Moonrise Kingdom: Movie Review
I’m going to break with just about every film critic in the country here and say I didn’t like this film that much. And I’m normally a huge fan of director Wes Anderson and all his gloriousÂ idiosyncrasies. But Moonrise Kingdom leans too heavily on the alienation effects and visual signatures that have made Anderson a star, crowding out almost any room for real emotion.
The film follows Sam (Jared Gilman) and Suzy (Kara Hayward), two troubled (and in a very Andersonian way, unbelievably precocious) pre-teens on a New England island in 1965. They run away together as a hurricane approaches. The adults who pursue them turn out to be more damaged than the youths.
Unfortunately, much of the film must be carried by the two young leads. They give a fine effort, but are largely unable to use the director’s deadpan style to much dramatic effect. The older actors, including Bill Murray, Frances McDormand, Bruce Willis, Tilda Swinton, Edward Norton, and a subtly ominous Bob Balaban, all deliver the dry dialogue without sacrificing emotional authenticity (of course, they have more experience and less screen time). In a film about the very serious, epic time of childhood, we are left with only a few scenes that capture that essence: Sam and Suzy lashing out at the world around them; their brief and heartbreaking misunderstandings with each other; and a “Khaki Scout” raging at his disloyal comrades for their cowardice, to name a few.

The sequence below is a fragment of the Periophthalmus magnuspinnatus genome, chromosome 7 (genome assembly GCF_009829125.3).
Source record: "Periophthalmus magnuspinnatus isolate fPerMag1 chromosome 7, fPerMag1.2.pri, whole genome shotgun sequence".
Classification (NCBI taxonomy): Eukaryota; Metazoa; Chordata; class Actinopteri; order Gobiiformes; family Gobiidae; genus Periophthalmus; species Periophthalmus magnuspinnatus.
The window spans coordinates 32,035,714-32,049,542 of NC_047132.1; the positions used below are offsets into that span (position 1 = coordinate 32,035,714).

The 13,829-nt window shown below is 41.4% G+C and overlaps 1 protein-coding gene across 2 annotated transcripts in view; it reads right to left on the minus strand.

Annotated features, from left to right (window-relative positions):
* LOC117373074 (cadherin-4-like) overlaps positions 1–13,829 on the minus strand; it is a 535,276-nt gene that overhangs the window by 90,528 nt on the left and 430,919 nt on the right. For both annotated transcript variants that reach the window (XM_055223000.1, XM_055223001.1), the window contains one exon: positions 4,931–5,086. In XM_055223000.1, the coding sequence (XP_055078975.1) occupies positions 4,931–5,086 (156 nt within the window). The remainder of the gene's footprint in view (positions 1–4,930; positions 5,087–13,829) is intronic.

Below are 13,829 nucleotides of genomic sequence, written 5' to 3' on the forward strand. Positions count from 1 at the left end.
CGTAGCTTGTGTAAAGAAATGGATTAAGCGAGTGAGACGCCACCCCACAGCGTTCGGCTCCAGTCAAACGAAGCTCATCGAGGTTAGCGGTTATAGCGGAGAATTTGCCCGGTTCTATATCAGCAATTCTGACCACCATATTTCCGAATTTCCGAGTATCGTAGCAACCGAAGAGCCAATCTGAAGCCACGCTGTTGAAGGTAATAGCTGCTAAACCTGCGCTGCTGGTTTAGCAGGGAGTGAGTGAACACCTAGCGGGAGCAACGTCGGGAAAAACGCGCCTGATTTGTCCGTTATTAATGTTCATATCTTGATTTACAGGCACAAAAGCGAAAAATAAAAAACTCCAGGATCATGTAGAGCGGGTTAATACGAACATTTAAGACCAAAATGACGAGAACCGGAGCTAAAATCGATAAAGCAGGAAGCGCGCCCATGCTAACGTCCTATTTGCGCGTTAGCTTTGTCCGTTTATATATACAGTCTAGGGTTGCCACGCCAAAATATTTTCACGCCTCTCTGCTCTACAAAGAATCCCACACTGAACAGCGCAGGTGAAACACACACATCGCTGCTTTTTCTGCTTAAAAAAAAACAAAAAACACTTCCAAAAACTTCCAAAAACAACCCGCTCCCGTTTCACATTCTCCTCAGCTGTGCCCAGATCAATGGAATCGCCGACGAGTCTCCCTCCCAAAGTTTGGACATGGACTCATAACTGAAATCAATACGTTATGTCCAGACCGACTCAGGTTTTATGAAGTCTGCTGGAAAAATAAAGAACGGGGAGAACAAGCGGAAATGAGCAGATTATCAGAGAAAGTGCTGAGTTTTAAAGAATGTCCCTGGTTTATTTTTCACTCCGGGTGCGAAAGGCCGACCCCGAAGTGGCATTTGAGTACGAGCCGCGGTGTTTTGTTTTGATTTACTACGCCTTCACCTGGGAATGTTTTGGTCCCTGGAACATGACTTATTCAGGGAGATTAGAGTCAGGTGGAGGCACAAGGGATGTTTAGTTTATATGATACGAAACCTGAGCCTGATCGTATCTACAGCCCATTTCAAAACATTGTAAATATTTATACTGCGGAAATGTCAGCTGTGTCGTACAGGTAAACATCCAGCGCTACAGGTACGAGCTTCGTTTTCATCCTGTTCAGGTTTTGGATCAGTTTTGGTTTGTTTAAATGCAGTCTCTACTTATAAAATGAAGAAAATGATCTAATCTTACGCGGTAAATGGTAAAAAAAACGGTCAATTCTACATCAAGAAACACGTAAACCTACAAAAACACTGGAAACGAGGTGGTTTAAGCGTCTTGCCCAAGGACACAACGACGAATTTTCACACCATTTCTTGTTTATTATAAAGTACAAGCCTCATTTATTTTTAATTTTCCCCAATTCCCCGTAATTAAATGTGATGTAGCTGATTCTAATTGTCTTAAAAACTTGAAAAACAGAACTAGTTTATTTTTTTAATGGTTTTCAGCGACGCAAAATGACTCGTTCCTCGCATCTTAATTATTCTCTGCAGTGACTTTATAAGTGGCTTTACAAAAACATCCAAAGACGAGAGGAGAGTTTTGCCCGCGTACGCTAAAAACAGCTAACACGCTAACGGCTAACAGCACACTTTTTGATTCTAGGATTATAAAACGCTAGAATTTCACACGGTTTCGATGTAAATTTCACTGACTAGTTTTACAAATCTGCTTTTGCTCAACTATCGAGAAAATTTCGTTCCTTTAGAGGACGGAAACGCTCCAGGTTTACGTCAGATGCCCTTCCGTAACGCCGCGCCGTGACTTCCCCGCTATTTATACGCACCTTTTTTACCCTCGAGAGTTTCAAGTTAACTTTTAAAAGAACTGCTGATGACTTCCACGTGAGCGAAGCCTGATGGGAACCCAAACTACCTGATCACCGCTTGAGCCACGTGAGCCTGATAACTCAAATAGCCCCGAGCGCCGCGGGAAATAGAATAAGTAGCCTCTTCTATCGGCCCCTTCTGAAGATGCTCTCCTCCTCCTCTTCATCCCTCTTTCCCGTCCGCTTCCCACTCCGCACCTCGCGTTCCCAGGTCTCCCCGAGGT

Worse, the distance this creates between the audience and the main characters takes away the good will that can often gloss over the line between Anderson’s planned artificiality and just being forced. Without really believing in the bond between the two, the exploration of their burgeoning sexuality seemed somewhat unnecessary at parts and kinda creepy; and plot holes and continuity problems bothered me more than they would have otherwise.
Of course, as with any Anderson film, this is still plenty to keep your attention. Every shot is gorgeously framed, the colors are eye popping on 16mm film, the sets and costumes are meticulously campy and accurate, and the soundtrack (ranging from Benjamin Britten to Hank Williams toÂ Alexandre Deslpat‘s techno-influenced fugue) is expressive and striking.
Did you see Moonrise Kingdom? What did you think?